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News & Media

Media Release

Date: 20 May 2019

RUH Trust research boosts medical progress

Researchers across the Royal United Hospitals Bath NHS Foundation Trust are celebrating International Clinical Trials Day to highlight the contribution their studies make to public health and advances in medical science.

The Trust has a strong reputation for participating in national and worldwide research, with nearly 2,500 people taking part in 348 research studies last year.

Dr Tim Craft, Trust Director of Research and Innovation, said: "Research is good for patients, who benefit from being treated in research-active hospitals, and research is good for the Trust. It helps to attract and retain high calibre staff, enhances the Trust's reputation, and is an important source of income."

International Clinical Trials Day marks the anniversary of the first clinical trial by James Lind in 1747 into the causes of scurvy on board HMS Salisbury. His trial consisted of just 12 men, grouped into pairs and given a variety of dietary supplements from cider to oranges and lemons. The trial only lasted six days but, within that time, there was a noticeable improvement in the group eating the fruit, providing Lind with the evidence required of the link between citrus fruits and scurvy.

A number of studies are currently underway at the Trust's Royal National Hospital for Rheumatic Diseases, an internationally-recognised research hospital.

One is recruiting 'first degree relatives' of patients with rheumatoid arthritis. A first degree relative is a family member who shares about 50 percent of their genes with a particular individual in a family. First degree relatives include parents, offspring, and siblings. The study is looking at genetic, environmental and other factors to understand what makes people more likely or less likely to develop rheumatoid arthritis.

Two others studies use smartphone apps – one to allow participants track simple information about their health, lifestyle activities and Ankylosing Spondylitis symptoms on a daily basis. The other is to allow remote monitoring by patients with rheumatoid arthritis for early detection of flare-ups in their condition, and to help researchers determine if patient-reported assessment agrees with clinical assessment.

At the RUH, clinical trials researchers are taking part in a national programme designed to build a UK-wide genetic database for patients with inflammatory bowel disease (IBD).

The Trust is helping to recruit 25,000 patients with Crohn's Disease or Ulcerative Colitis, the two main forms of IBD, from all over the UK, allowing scientists and clinical investigators to further their research and help to develop new and better therapies.

Ulcerative Colitis and Crohn's Disease are long-term conditions that involve inflammation of the gut. People of any age can get IBD, but it's usually diagnosed between the ages of 15 and 40. There is currently no cure but there is a wide range of treatment options available that can help control symptoms.

Trust Research Manager Jane Carter said: "We are very grateful to those who take part in our research - many treatments that are used every day would not be available if it wasn't for people taking part in research in the past. "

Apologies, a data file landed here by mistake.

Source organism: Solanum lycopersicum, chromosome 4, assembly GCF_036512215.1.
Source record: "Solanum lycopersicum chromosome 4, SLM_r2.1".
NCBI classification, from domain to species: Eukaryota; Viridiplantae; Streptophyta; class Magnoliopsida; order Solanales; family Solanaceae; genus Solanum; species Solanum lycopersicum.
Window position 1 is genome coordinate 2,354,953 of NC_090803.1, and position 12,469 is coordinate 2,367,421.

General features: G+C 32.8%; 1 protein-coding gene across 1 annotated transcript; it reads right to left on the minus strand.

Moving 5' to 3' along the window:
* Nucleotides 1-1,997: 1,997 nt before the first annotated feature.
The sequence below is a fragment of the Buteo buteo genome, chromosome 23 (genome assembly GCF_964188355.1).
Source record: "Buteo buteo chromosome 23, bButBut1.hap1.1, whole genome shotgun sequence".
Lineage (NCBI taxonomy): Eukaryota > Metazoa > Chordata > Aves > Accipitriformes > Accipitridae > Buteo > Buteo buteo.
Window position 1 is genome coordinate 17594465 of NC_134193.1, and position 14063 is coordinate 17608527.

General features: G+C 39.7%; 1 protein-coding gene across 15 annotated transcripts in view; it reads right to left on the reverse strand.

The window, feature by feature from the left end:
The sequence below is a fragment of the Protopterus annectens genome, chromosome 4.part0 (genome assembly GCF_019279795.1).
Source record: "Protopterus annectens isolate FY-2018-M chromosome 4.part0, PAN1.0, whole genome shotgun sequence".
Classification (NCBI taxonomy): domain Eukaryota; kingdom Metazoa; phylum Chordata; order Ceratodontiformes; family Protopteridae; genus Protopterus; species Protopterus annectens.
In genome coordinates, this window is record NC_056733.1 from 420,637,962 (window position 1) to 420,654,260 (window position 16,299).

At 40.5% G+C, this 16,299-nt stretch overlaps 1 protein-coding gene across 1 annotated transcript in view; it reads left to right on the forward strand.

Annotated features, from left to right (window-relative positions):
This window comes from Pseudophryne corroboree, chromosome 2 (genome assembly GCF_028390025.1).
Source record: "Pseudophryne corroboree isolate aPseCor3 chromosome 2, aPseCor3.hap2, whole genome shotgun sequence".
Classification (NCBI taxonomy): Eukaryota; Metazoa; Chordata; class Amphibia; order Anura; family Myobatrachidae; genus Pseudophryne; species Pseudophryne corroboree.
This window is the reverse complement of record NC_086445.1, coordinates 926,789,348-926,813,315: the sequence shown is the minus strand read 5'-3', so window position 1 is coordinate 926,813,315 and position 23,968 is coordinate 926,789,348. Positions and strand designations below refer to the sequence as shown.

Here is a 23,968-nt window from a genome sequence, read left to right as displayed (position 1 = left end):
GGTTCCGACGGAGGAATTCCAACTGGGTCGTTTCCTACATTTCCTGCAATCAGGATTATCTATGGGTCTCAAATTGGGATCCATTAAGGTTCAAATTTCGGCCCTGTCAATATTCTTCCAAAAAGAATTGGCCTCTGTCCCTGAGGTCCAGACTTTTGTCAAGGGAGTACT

Notes to Editors

The RUH runs a diverse research portfolio which includes both commercial and NHS/academic trials. Many of the trials are looking at the causes, the treatment and the prevention of diseases across a variety of specialties including diabetes, stroke, gynaecology, maternity, rheumatology, surgery and many more. Overall, we have 25 specialties involved in research.

Some trials are randomised so that the patient either receives the new medicine/treatment or a placebo. Some trials are compared to standard care so that we can see if there is a new and better way of treating patients. We also run non-interventional trials looking at quality of life. We would always advise our patients to ask a member of their care team to see if there is a suitable trial that they may be eligible to be involved in.

Notes to Editor
  • The Royal United Hospitals Bath NHS Foundation Trust provides acute treatment and care for a catchment population of around 500,000 people in Bath, and the surrounding towns and villages in North East Somerset and Western Wiltshire. The hospital provides healthcare to the population served by four Clinical Commissioning Groups: Bath & North East Somerset CCG, Wiltshire CCG, Somerset CCG and South Gloucestershire CCG.
  • The Trust has 759 beds and a comprehensive range of acute services including medicine and surgery, services for women and children, accident and emergency services, and diagnostic and clinical support services.
  • In 2015 The Royal United Hospitals NHS Foundation Trust acquired the Royal National Hospital for Rheumatic Diseases (RNHRD) NHS Foundation Trust. The RNHRD treats patients from across the country offering services in rheumatology, chronic pain, chronic fatigue syndrome/ME, cancer related fatigue and fatigue linked to other long term conditions such as multiple sclerosis.
  • The RUH is changing - we have an exciting programme of redevelopment underway transforming our site and further improving the services we provide. The Trust is building a purpose built RNHRD and Therapies Centre and is now working towards a new Dyson Cancer Centre. For more details visit:

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